Risk Sharing Mechanisms To Mitigate The Financial Consequences Of Pandemic Risk: Economic And Social Insurance Solutions For The UK

  • Funded by UK Research and Innovation (UKRI)
  • Total publications:0 publications

Grant number: ES/V009389/1

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Key facts

  • Disease

  • Known Financial Commitments (USD)

  • Funder

    UK Research and Innovation (UKRI)
  • Principle Investigator

  • Research Location

    United Kingdom, Europe
  • Lead Research Institution

    City University of London
  • Research Category

    Secondary impacts of disease, response & control measures

  • Research Subcategory

    Economic impacts

  • Special Interest Tags


  • Study Subject


  • Clinical Trial Details


  • Broad Policy Alignment


  • Age Group

    Not Applicable

  • Vulnerable Population

    Not applicable

  • Occupations of Interest

    Not applicable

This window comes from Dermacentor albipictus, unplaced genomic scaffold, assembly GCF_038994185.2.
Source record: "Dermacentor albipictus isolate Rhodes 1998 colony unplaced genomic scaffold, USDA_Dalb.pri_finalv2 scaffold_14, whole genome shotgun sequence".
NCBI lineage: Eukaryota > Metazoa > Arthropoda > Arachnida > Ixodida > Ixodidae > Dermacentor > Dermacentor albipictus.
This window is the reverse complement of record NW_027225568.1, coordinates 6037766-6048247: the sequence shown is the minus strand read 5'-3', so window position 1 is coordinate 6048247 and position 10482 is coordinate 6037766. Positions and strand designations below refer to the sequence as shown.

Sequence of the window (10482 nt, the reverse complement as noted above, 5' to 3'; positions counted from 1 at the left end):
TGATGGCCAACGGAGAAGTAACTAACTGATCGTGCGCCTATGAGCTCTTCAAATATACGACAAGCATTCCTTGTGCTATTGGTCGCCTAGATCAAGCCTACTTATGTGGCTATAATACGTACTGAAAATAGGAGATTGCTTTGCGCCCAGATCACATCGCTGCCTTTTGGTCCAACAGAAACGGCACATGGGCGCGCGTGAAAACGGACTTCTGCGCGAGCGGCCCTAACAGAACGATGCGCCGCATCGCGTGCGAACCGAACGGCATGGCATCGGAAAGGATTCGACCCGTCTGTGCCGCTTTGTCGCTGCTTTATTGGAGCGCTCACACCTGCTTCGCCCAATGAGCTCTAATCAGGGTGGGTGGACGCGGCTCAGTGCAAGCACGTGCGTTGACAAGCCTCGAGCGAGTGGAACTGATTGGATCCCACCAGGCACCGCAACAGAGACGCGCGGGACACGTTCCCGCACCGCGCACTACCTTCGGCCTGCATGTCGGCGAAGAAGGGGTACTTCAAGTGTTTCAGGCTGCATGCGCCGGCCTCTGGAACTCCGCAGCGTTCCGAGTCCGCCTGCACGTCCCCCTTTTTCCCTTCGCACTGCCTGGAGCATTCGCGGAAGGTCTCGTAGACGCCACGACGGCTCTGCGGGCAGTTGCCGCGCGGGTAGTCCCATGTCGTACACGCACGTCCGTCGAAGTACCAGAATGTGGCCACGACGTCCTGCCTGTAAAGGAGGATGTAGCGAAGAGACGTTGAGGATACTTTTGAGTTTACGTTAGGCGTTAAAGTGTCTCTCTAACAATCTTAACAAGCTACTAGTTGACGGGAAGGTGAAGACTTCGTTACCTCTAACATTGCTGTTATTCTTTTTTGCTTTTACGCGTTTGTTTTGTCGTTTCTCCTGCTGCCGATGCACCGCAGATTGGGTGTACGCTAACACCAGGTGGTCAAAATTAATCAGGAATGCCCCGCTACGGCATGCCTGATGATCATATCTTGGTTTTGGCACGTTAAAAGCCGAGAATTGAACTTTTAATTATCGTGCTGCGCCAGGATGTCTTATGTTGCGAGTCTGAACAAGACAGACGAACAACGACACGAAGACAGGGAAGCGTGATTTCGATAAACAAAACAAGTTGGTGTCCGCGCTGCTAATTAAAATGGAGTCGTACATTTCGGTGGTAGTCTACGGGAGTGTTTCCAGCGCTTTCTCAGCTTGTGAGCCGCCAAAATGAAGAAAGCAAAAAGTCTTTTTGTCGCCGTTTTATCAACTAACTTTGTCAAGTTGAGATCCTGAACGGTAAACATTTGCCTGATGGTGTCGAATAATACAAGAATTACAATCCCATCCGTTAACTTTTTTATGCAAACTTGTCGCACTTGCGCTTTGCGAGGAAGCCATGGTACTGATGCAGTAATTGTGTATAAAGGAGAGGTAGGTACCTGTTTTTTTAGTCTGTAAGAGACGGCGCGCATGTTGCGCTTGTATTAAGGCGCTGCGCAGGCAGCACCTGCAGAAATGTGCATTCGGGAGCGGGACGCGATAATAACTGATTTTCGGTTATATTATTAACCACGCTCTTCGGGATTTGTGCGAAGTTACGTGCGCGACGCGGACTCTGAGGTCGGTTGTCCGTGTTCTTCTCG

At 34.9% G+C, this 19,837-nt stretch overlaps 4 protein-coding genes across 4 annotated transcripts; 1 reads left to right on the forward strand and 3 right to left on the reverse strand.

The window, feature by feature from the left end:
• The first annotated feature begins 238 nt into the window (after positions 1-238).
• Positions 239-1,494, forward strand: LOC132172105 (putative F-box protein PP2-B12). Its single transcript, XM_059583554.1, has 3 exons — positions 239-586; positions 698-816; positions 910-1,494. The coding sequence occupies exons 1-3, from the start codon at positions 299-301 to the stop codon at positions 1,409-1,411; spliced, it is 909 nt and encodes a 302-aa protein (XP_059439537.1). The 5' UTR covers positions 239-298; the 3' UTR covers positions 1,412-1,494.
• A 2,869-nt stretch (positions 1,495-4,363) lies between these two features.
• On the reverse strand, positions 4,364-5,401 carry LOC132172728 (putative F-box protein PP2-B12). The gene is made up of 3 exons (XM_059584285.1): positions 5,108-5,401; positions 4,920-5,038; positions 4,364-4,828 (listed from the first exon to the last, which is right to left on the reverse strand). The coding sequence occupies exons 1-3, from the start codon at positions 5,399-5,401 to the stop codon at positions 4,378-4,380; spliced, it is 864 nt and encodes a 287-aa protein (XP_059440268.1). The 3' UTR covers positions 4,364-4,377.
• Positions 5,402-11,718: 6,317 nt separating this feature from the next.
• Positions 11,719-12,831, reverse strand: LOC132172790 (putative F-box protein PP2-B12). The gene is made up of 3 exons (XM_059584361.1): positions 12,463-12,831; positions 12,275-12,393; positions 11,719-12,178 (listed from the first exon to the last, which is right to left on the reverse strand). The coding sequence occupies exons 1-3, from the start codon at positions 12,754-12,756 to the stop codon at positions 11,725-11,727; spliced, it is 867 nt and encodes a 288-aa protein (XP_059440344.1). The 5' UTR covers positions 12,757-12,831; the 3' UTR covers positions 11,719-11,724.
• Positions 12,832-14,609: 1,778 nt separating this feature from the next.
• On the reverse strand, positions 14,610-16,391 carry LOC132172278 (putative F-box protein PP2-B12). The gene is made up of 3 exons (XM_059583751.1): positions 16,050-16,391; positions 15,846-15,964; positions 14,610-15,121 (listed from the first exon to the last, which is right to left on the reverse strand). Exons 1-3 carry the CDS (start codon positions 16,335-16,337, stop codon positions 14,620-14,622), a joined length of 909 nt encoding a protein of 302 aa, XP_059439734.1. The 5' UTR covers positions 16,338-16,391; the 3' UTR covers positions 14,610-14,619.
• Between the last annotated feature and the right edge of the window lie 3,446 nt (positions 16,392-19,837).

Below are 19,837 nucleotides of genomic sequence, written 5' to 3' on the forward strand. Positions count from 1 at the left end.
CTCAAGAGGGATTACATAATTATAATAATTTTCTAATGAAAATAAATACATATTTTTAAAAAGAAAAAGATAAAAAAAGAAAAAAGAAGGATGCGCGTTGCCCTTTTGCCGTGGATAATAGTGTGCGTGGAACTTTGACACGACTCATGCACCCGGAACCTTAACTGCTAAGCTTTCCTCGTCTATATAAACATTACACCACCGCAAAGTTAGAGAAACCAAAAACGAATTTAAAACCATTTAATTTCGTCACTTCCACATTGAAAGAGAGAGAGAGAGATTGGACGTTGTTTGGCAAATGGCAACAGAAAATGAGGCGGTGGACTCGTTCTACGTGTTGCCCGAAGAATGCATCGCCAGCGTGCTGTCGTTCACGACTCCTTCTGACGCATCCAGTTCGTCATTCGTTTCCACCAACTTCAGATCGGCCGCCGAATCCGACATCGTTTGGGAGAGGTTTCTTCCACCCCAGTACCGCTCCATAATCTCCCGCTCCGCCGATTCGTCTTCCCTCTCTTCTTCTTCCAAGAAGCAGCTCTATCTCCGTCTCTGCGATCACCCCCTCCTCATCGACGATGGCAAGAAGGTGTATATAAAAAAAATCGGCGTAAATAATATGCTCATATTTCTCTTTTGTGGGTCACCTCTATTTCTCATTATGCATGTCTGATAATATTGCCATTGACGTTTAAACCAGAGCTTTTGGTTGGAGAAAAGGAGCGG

The pandemic is causing business interruption (BI) across UK businesses, resulting in unprecedently widespread and global economic losses that are too large to be absorbed in full by the insurance industry. Yet, businesses are unlikely to obtain credit for trading without access to adequate BI insurance. As the government steps in to protect businesses, the burden for taxpayers is rising exponentially. This study will develop a novel risk-sharing mechanism to effectively share pandemic BI risk between UK businesses, insurers and government. We will conduct action research; a method where we work with partners to define the problem, act upon it, and embed actions in future learning. We have partnerships agreed with UK business, insurance industry and government stakeholders to develop a BI risk-sharing mechanism. We will evaluate and build upon short-term post-lockdown products being generated by insurers and develop new solutions with this full range of stakeholders. This will enable delivery of a sustainable longer-term governance and funding solution for supporting UK business against interruption from current and future pandemic. Our research team is perfectly equipped as we have studied risk-sharing mechanisms globally for catastrophic disasters, with our results influencing policy and practice. Our research process and policy recommendations will (i) segment pandemic BI risk into core (must-have) and additional (good-to-have) cover elements; (ii) identify who (business, insurance, or Government) should take which elements; (iii) propose a public-private governance and funding solution that combines different strategic responses to sharing BI risk elements across UK businesses, insurance industry and government stakeholders.